CHILD cruelty and neglect offences in the South West increased by nearly a quarter last year as the country emerged from the Covid-19 pandemic, the National Society for Prevention of Cruelty to Children has revealed.

In a Freedom of Information requests to Avon and Somerset Police, Devon and Cornwall Police, Dorset Police, Gloucestershire Constabulary and Wiltshire Police found there were 2,985 offences recorded in 2021/22 – an average of eight a day - a 23 per cent rise from last year.

Across the UK, there were 25,617 offences recorded in 2021/22 – an average of 70 a day and up 25 per cent from the previous year.

Compared to other South West counties, Wiltshire’s child cruelty and neglect offences rate is relatively low. The NSPCC figures show 55 cases in 2021/22, 45 in 2020/21 and 60 cases in 2019/20.

 

 

Total number of cruelty to children/young persons offences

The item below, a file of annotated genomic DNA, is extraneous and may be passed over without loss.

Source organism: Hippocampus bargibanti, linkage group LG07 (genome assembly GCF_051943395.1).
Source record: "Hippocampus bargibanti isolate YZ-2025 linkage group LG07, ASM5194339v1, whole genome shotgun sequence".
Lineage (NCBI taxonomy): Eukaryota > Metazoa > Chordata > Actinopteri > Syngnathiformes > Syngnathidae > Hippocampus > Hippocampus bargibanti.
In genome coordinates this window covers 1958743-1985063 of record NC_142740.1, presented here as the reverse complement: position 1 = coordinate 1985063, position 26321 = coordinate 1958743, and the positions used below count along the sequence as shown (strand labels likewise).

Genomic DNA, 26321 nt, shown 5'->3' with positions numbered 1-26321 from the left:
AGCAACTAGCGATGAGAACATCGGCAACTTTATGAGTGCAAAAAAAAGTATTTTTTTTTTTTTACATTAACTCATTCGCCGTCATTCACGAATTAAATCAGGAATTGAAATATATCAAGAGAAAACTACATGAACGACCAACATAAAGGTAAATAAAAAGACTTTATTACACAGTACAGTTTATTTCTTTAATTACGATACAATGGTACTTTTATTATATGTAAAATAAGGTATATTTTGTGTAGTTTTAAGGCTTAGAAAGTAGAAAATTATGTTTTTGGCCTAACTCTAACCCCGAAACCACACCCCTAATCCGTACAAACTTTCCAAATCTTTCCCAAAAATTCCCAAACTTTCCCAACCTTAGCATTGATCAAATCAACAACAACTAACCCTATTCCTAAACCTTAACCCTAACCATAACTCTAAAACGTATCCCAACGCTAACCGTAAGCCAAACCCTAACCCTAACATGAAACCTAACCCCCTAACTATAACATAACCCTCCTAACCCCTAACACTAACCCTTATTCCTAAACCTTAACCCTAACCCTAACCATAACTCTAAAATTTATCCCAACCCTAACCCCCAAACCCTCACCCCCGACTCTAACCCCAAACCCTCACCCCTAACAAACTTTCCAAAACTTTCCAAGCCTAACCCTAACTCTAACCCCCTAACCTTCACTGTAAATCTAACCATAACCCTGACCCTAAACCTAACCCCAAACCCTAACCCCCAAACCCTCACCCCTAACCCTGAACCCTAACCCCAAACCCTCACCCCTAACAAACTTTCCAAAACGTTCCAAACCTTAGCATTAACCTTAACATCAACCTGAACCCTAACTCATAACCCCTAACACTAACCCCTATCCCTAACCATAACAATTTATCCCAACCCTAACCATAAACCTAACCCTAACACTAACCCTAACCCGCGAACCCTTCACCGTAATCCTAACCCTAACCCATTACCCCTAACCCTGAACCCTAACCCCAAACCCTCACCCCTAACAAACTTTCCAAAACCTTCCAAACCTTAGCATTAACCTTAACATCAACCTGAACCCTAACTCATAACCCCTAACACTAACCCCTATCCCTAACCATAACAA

Force

2019/20

2020/21

2021/22

Total

Avon and Somerset

779

711

948

2438

Devon and Cornwall

441

460

475

1376

Dorset

606

674

699

1979

Gloucestershire

604

531

808

1943

Wiltshire

60

45

55

160

 

NSPCC chief executive Sir Peter Wanless said: “The statistics we have released today demonstrate the worrying scale of abuse and neglect. This must be a priority for the Government.

“The evidence from a series of reviews have shown where and how to better resource and support a child protection system that works better for all those who need it. Now is the time for action.

“But our message isn’t just for politicians. It’s vital to remember that child abuse can be prevented. As thousands of people get behind Childhood Day today, they demonstrate their support for positive change and their willingness to play a part in keeping children safe.”

The charity is highlighting the worrying scale of the problem on its flagship ‘Childhood Day’, and two weeks on from the publication of the Independent Review into Children’s Social Care and the National Review into the deaths of Arthur Labinjo-Hughes and Star Hobson.

The NSPCC is urging anyone with concerns about a child to contact the NSPCC helpline to speak to one of the charity’s professionals. People can call 0808 800 5000, email help@nspcc.org.uk or fill in the online form.